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From: Webster's Revised Unabridged Dictionary (1913)

 Stand v. i. [imp. & p. p. Stood p. pr. & vb. n. Standing.]
 1. To be at rest in an erect position; to be fixed in an upright or firm position; as: (a) To be supported on the feet, in an erect or nearly erect position; -- opposed to lie, sit, kneel, etc.  “I pray you all, stand up!” --Shak. (b) To continue upright in a certain locality, as a tree fixed by the roots, or a building resting on its foundation.
    It stands as it were to the ground yglued.   --Chaucer.
 The ruined wall
 Stands when its wind-worn battlements are gone.   --Byron.
 2. To occupy or hold a place; to have a situation; to be situated or located; as, Paris stands on the Seine.
    Wite ye not where there stands a little town?   --Chaucer.
 3. To cease from progress; not to proceed; to stop; to pause; to halt; to remain stationary.
 I charge thee, stand,
 And tell thy name.   --Dryden.
    The star, which they saw in the east, went before them, till it came and stood over where the young child was.   --Matt. ii. 9.
 4. To remain without ruin or injury; to hold good against tendencies to impair or injure; to be permanent; to endure; to last; hence, to find endurance, strength, or resources.
    My mind on its own center stands unmoved.   --Dryden.
 5. To maintain one's ground; to be acquitted; not to fail or yield; to be safe.
    Readers by whose judgment I would stand or fall.   --Spectator.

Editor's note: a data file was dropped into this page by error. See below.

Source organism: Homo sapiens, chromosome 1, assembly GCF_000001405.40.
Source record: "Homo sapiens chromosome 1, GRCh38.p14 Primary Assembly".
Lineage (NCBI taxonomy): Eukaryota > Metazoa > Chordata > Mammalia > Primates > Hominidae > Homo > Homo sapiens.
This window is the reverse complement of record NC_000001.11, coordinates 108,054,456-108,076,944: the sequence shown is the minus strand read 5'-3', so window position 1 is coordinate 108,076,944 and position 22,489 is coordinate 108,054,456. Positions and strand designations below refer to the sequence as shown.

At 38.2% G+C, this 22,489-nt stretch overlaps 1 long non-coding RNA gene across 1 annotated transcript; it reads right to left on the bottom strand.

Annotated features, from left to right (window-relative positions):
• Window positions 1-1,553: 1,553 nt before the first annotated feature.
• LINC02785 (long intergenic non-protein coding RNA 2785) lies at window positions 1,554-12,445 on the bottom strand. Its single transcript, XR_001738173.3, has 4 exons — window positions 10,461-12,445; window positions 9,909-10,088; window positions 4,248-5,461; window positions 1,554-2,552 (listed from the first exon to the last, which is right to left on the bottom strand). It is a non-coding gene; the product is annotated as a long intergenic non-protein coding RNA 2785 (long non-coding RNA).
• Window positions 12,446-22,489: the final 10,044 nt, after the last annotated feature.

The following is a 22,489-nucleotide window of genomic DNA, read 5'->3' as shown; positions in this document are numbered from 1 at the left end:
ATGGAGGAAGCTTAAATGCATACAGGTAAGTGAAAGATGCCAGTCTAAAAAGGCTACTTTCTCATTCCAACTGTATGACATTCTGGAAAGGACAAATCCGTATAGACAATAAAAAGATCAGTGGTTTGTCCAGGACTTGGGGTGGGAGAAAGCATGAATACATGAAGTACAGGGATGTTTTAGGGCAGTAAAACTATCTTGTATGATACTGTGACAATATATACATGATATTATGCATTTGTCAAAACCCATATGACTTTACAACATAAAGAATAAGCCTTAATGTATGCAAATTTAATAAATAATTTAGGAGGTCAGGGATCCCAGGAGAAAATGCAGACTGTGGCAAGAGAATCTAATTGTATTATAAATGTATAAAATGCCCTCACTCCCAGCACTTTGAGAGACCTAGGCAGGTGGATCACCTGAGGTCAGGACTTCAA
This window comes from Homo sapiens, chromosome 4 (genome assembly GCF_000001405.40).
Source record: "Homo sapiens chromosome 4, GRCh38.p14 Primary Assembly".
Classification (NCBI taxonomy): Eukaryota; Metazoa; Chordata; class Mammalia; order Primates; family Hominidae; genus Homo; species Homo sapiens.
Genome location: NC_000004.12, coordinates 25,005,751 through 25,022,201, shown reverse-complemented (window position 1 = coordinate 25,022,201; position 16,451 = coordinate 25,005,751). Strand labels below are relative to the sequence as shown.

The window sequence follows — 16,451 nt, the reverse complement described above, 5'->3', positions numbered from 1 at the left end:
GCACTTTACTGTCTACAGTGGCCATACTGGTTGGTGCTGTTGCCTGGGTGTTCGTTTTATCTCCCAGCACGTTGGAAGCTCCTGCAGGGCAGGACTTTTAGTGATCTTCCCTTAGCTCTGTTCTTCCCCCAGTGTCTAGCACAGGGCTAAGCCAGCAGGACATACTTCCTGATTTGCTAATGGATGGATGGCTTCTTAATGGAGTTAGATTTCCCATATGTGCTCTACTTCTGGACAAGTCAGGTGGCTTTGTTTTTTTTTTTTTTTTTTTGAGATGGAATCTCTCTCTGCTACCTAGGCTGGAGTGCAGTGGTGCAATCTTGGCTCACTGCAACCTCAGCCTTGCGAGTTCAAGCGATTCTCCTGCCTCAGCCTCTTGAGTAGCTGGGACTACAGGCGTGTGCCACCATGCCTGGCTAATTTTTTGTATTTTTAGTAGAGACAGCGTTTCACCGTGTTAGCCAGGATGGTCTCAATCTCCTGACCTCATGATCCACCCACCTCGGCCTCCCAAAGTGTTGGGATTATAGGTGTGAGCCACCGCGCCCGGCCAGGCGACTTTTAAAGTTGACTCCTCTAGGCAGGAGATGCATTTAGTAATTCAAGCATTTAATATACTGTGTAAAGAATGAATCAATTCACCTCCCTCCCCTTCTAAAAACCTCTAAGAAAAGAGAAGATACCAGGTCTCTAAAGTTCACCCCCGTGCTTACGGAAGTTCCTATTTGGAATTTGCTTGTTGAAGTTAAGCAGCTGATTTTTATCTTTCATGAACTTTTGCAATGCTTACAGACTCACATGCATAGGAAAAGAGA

6. To maintain an invincible or permanent attitude; to be fixed, steady, or firm; to take a position in resistance or opposition. “The standing pattern of their imitation.”
    The king granted the Jews . . . to gather themselves together, and to stand for their life.   --Esther viii. 11.
 7. To adhere to fixed principles; to maintain moral rectitude; to keep from falling into error or vice.
    We must labor so as to stand with godliness, according to his appointment.   --Latimer.
 8. To have or maintain a position, order, or rank; to be in a particular relation; as, Christian charity, or love, stands first in the rank of gifts.
 9. To be in some particular state; to have essence or being; to be; to consist. “Sacrifices . . . which stood only in meats and drinks.”
 Accomplish what your signs foreshow;
 I stand resigned, and am prepared to go.   --Dryden.
    Thou seest how it stands with me, and that I may not tarry.   --Sir W. Scott.
 10. To be consistent; to agree; to accord.
 Doubt me not; by heaven, I will do nothing
 But what may stand with honor.   --Massinger.
 11. Naut. To hold a course at sea; as, to stand from the shore; to stand for the harbor.
    From the same parts of heaven his navy stands.   --Dryden.
 12. To offer one's self, or to be offered, as a candidate.
    He stood to be elected one of the proctors of the university.   --Walton.
 13. To stagnate; not to flow; to be motionless.
    Or the black water of Pomptina stands.   --Dryden.
 14. To measure when erect on the feet.
    Six feet two, as I think, he stands.   --Tennyson.
 15. Law (a) To be or remain as it is; to continue in force; to have efficacy or validity; to abide. --Bouvier. (b) To appear in court. --Burrill.
 16. Card Playing To be, or signify that one is, willing to play with one's hand as dealt.
 Stand by Naut., a preparatory order, equivalent to Be ready.
 To stand against, to oppose; to resist.
 To stand by. (a) To be near; to be a spectator; to be present. (b) To be aside; to be set aside with disregard. “In the interim [we] let the commands stand by neglected.” --Dr. H. More. (c) To maintain; to defend; to support; not to desert; as, to stand by one's principles or party. (d) To rest on for support; to be supported by. --Whitgift. (e) To remain as a spectator, and take no part in an action; as, we can't just stand idly by while people are being killed.